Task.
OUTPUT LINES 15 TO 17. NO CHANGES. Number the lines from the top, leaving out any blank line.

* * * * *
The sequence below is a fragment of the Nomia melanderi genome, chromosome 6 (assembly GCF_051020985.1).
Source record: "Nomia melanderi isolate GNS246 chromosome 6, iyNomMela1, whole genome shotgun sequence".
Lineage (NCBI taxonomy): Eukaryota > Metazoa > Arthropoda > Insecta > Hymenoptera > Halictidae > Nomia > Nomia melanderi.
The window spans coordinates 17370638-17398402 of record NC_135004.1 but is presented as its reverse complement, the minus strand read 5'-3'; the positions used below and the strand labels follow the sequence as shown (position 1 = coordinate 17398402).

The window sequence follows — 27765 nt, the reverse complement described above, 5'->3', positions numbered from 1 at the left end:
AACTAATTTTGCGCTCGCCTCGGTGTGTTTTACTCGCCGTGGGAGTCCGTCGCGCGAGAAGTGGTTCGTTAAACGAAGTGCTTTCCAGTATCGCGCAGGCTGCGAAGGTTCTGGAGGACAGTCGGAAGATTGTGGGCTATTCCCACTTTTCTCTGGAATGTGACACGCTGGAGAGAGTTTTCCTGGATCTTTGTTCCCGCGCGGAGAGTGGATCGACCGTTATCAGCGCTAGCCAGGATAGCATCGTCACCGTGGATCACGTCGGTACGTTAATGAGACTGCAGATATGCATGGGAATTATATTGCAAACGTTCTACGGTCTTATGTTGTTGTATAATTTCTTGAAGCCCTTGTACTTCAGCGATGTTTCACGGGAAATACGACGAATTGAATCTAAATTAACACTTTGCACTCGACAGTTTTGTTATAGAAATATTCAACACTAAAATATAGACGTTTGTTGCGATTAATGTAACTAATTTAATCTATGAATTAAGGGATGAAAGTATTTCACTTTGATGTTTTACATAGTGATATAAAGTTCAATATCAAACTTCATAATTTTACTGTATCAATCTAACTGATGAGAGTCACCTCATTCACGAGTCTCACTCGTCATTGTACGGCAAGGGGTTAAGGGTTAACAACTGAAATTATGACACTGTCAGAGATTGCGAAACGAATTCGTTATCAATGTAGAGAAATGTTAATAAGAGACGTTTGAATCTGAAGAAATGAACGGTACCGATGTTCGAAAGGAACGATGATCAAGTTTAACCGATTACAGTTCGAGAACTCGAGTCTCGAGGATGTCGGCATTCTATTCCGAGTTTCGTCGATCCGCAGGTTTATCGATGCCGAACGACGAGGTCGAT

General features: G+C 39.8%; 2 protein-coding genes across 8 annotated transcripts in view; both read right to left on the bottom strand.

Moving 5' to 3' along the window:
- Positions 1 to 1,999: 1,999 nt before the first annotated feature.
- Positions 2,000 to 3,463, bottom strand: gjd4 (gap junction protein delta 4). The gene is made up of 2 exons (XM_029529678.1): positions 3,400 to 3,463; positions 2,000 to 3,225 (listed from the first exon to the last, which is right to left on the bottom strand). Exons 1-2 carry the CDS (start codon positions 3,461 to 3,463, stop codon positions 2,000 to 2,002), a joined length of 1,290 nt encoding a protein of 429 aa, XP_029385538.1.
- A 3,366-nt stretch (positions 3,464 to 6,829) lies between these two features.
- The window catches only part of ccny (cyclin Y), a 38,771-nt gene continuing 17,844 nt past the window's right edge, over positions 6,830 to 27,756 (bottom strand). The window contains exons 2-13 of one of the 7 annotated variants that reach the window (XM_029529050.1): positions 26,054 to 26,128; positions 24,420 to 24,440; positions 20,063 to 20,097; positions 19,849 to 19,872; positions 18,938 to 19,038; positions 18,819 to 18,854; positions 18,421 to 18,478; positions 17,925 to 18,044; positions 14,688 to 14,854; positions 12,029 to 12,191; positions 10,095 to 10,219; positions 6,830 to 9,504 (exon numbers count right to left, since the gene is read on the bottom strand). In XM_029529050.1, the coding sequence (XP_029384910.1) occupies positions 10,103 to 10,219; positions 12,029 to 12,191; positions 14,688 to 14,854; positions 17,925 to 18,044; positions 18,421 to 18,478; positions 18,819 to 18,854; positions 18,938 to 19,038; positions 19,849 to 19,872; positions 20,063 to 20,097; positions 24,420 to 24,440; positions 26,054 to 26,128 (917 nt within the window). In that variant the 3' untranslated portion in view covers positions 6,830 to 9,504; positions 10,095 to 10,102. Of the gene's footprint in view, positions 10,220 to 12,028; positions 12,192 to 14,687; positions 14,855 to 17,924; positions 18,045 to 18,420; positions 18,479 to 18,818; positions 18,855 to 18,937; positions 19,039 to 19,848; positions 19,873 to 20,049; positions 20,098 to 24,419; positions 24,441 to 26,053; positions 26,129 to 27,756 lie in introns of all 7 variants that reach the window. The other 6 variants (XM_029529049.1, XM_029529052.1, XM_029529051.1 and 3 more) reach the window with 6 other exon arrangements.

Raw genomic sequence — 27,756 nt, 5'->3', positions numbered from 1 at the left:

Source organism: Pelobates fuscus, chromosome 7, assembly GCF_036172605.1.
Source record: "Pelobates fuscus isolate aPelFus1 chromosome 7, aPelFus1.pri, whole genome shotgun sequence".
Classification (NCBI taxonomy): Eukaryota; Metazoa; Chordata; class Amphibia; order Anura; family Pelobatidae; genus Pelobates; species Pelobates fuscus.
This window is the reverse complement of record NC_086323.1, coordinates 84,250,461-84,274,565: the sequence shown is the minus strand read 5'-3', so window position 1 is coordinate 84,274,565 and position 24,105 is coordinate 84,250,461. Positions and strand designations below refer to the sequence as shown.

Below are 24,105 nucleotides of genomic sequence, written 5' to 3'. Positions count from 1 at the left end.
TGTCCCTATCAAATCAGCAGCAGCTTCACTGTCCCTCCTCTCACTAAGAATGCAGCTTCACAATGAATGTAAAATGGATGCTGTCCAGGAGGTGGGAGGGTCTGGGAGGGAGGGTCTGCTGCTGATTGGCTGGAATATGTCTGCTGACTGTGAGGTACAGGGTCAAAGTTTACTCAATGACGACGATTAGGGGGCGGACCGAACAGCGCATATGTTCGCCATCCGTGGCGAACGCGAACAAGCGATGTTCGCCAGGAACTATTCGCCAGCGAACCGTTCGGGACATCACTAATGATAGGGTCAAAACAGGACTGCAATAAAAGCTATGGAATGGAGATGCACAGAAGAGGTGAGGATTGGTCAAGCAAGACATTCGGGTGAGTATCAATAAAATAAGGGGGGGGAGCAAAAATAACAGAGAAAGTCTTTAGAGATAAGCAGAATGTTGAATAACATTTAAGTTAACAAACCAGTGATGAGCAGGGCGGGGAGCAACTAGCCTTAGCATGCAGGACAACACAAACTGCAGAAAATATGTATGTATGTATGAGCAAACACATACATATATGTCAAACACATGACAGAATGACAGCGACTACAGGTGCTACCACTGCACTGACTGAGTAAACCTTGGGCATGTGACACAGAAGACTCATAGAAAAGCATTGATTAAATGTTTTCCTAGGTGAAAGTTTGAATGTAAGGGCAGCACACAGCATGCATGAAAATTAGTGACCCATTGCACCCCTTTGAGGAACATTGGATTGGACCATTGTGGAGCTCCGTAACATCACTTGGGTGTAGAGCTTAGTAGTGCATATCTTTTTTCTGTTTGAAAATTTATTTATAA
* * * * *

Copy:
Source record: "Pelobates fuscus isolate aPelFus1 chromosome 7, aPelFus1.pri, whole genome shotgun sequence".
Classification (NCBI taxonomy): Eukaryota; Metazoa; Chordata; class Amphibia; order Anura; family Pelobatidae; genus Pelobates; species Pelobates fuscus.
This window is the reverse complement of record NC_086323.1, coordinates 84,250,461-84,274,565: the sequence shown is the minus strand read 5'-3', so window position 1 is coordinate 84,274,565 and position 24,105 is coordinate 84,250,461. Positions and strand designations below refer to the sequence as shown.